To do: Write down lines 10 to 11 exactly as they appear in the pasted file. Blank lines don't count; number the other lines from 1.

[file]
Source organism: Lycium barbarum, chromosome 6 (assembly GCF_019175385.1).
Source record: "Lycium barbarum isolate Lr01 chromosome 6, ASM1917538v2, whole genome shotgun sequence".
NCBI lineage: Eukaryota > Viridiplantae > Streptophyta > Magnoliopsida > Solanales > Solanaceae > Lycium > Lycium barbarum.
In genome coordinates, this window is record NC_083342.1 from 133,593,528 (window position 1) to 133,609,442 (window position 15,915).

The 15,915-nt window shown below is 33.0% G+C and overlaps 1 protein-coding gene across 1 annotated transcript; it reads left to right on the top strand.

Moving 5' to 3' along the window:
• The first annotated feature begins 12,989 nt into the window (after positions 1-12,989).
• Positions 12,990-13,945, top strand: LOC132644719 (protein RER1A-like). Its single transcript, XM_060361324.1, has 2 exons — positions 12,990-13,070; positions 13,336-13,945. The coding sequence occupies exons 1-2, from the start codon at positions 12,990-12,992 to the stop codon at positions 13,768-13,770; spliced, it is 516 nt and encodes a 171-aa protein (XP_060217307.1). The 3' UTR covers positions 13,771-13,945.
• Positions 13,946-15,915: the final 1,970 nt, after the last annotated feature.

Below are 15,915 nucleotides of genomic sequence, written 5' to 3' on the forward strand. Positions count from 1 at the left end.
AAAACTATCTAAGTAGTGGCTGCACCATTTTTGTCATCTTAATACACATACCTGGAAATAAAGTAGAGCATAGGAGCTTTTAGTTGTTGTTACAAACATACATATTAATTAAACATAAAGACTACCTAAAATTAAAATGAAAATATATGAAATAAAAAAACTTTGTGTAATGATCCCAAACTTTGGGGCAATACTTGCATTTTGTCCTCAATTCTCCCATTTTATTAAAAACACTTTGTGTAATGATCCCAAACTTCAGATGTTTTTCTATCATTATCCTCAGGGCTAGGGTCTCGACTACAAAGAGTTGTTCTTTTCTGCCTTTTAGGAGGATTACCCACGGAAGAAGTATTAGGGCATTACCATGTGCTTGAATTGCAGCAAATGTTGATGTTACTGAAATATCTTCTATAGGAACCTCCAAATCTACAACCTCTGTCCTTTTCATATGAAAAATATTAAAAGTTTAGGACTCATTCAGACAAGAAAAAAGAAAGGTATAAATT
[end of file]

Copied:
Below are 15,915 nucleotides of genomic sequence, written 5' to 3' on the forward strand. Positions count from 1 at the left end.
AAAACTATCTAAGTAGTGGCTGCACCATTTTTGTCATCTTAATACACATACCTGGAAATAAAGTAGAGCATAGGAGCTTTTAGTTGTTGTTACAAACATACATATTAATTAAACATAAAGACTACCTAAAATTAAAATGAAAATATATGAAATAAAAAAACTTTGTGTAATGATCCCAAACTTTGGGGCAATACTTGCATTTTGTCCTCAATTCTCCCATTTTATTAAAAACACTTTGTGTAATGATCCCAAACTTCAGATGTTTTTCTATCATTATCCTCAGGGCTAGGGTCTCGACTACAAAGAGTTGTTCTTTTCTGCCTTTTAGGAGGATTACCCACGGAAGAAGTATTAGGGCATTACCATGTGCTTGAATTGCAGCAAATGTTGATGTTACTGAAATATCTTCTATAGGAACCTCCAAATCTACAACCTCTGTCCTTTTCATATGAAAAATATTAAAAGTTTAGGACTCATTCAGACAAGAAAAAAGAAAGGTATAAATT